Big bangs and huge explosions in movies are awesome. They get the audience worked up and they just look hella cool, right? But there’s one little problem. The big bangs you see on the screen are manufactured for the most part. Some of them, or maybe a lot of them these days are cunningly done with CGI effects made to look as real as possible. I won’t tell you to go out and prove it to yourself or any other person, but go behind the movie magic and find out how they did that and you might discover that the type of explosions that heroes run from in the nick of time should in fact be lethal from a fairly good range.
Luckily the truth is that these explosions might never happen in the first place in the real world.
5. Broken Arrow
Obviously the nuke didn’t go off or the ending of the movie would be very different. But seriously what was on that train that burned in such an odd way? Fire will usually follow the trail of gas all the way to the source as it tries to consume enough fuel to maintain itself, and strangely whatever leaked was still kept fire-free for the most part. Then when the train cars collide it decides to go off, as though this was the perfect catalyst for a sudden and violent explosion. Those spur of the moment booms do give a nice effect though.
4. Indiana Jones and Temple of Doom
So here’s the problem. The plane was running on empty. As in no fuel, nothing, nada, not even a fume to keep the propellers going for another second. That’s a problem in and of itself right? Let’s get past the whole falling to the hard-packed snow in a raft that would leave them flat as pancakes and hardly able to stay conscious if they survived. The plane dives into a mountainside as they’re sledding past, and explodes like a TIE fighter from Star Wars. What fuel reserves were left? And really, what kind of fuel was it to atomize so much of that plane?
3. Dawn of the Dead
Maybe they should put this in the next Call of Duty on the zombie level. The “improvised mini-nuke” it could be called. So you attach a road flare to a propane tank and then pop a shotgun shell at it and……yeah, no. A full propane tank with all the safety measures removed would make one hellacious bang, but it wouldn’t act like a miniature nuke complete with a shock wave for effect. Nice movie effect, but not real.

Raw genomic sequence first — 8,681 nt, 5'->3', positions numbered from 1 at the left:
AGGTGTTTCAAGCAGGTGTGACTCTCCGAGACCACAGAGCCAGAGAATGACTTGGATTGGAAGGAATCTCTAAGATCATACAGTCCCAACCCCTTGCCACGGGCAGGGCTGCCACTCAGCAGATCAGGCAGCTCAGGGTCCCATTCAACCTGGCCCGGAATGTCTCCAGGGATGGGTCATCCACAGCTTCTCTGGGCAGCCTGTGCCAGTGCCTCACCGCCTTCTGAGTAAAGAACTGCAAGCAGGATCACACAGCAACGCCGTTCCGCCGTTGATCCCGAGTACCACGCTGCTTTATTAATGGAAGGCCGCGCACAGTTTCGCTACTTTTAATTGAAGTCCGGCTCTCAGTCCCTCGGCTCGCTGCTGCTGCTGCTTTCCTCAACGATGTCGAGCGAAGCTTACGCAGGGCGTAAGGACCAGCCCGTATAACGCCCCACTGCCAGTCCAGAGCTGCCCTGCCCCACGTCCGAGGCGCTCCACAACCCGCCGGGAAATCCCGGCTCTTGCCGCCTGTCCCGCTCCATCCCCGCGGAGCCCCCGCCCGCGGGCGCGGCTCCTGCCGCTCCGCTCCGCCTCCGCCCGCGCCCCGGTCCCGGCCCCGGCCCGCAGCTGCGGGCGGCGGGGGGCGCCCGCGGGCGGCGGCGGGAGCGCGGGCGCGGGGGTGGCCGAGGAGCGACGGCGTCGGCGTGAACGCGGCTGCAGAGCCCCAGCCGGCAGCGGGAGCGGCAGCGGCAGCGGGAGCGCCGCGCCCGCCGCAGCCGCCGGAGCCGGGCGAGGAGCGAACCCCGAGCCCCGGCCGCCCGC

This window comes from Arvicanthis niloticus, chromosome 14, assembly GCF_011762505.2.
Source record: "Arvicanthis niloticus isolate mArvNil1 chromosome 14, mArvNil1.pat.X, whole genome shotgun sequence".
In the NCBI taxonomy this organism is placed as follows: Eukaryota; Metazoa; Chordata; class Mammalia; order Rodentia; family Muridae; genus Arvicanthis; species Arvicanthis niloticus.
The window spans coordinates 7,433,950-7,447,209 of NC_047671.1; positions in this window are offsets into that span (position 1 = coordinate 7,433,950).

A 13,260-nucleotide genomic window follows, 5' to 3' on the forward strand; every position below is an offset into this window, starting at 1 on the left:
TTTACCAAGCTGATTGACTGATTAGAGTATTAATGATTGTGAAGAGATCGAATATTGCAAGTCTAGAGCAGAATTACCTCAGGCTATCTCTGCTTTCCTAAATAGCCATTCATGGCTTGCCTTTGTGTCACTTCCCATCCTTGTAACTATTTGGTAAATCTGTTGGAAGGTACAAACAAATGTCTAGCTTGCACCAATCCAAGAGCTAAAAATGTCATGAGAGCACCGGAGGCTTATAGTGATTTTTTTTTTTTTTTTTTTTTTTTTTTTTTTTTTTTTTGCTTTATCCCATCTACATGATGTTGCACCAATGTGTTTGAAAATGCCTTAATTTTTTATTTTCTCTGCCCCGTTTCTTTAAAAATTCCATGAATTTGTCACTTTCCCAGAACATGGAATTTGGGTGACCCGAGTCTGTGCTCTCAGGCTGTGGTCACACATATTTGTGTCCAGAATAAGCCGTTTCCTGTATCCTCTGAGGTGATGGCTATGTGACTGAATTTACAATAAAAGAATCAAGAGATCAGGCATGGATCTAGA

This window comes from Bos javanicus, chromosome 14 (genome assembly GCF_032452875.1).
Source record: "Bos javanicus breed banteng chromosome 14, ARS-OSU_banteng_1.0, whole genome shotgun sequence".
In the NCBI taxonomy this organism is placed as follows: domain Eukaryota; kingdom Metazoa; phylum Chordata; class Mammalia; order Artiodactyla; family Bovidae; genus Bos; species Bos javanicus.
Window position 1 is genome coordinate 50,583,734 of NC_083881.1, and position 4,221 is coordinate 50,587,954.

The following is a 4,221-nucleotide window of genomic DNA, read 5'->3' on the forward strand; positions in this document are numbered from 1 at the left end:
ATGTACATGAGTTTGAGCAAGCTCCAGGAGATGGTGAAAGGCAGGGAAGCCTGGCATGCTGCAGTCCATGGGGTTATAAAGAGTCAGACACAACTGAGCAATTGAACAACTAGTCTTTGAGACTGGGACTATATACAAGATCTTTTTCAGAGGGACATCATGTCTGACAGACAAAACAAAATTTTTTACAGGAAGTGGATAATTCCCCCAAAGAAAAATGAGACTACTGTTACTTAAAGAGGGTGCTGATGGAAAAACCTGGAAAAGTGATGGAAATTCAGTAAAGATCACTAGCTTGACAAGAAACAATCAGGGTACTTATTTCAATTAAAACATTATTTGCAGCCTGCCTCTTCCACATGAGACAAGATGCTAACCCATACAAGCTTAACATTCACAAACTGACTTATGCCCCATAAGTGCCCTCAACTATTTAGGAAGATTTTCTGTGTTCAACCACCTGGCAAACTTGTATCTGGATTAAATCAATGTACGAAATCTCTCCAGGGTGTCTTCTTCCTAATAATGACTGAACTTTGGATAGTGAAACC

2. The Incredible Hulk
It’s understandable if the forklift hit something volatile on the other side, but then again if something was able to be trashed that easily and cause such an explosion wouldn’t it be too dangerous to keep people working next to it? Also, if it WAS the forklift that exploded, what the hell was the thing made of? You’d think it was packed with a bundle of TNT the way it went off. We could have said bye-bye to Emil if that was the case, because the shock wave alone should have killed him.
1. The Rock
How much C4 was in that car when it got tapped? One thing that you can look up and you will be amazed to find is that one little explosion could not have possibly lifted this trolley. The average trolley car weighs upwards of 7.5 tons and is extremely solid. The car in this film was lifted up like it was toy. That kind of explosion would have taken out the entire block and several surrounding blocks just to lift this car a few feet off the ground. To get it to skyrocket like it did, goodbye Bay Area.
Don’t get it all twisted. I love these movies just as much as the next person, but the dynamics of the explosions just seems off no matter how many times you watch them.